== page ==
Dumbarton and its Castle
The name Dumbarton comes from "Dun Breatann" meaning the fortress of the Britons for it was the Ancient Britons who first recognized the strategic potential of the basalt rock which stood 254 ft in height and commanded such magnificent views over the surrounding territory. It was the capital of the Ancient Briton's powerful Kingdom of Strathclyde. It is one of the oldest fortified sites in Britain.
King Alexander II (1214-1249) made Dumbarton a Royal Burgh in 1222. In 1668 Glasgow merchants who were jealous of Greenock's harbour business suggested to Dumbarton that it become the port for Glasgow but the magistrates of Dumbarton thought that this would raise the cost of living for their inhabitants and declined the offer. Glasgow purchased land further to the west and on the opposite bank of the Clyde and "Port Glasgow" was born. It flourished for a long time but the river was deepened and when in 1806 a brig called the Harmony sailed right up the Firth to Glasgow itself Port Glasgow was no longer the port for Glasgow.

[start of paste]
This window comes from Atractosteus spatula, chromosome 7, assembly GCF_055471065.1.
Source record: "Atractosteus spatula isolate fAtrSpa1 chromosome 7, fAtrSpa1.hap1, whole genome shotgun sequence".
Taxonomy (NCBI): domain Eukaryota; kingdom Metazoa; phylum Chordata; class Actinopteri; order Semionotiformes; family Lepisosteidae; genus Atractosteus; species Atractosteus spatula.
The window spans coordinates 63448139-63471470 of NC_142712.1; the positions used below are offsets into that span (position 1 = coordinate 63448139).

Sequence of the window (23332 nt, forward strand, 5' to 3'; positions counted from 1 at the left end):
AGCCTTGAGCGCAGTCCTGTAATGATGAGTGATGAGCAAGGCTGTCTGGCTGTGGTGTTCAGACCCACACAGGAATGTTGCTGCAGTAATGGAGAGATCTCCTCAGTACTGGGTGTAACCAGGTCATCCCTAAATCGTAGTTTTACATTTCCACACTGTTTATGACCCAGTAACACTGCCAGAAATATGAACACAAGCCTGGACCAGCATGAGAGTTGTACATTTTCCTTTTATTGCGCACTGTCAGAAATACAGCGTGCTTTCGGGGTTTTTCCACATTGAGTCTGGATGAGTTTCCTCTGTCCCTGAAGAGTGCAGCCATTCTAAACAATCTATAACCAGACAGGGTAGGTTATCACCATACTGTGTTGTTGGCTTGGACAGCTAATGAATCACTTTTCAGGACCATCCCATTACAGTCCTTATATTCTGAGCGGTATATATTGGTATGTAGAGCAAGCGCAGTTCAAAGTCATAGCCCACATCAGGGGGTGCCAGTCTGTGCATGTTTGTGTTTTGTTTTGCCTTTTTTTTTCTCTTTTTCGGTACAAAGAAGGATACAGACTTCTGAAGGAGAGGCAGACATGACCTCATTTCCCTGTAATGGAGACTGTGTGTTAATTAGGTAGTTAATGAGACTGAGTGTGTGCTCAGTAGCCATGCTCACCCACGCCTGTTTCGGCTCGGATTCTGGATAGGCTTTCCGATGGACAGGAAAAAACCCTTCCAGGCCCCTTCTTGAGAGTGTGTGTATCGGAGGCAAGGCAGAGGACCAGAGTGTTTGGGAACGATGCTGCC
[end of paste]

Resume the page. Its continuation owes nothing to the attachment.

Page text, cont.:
Dumbarton was also famous for building ships, best known of the shipbuilders probably William Denny and Brothers and the most famous of their ships being the Cutty Sark, the famous tea clipper.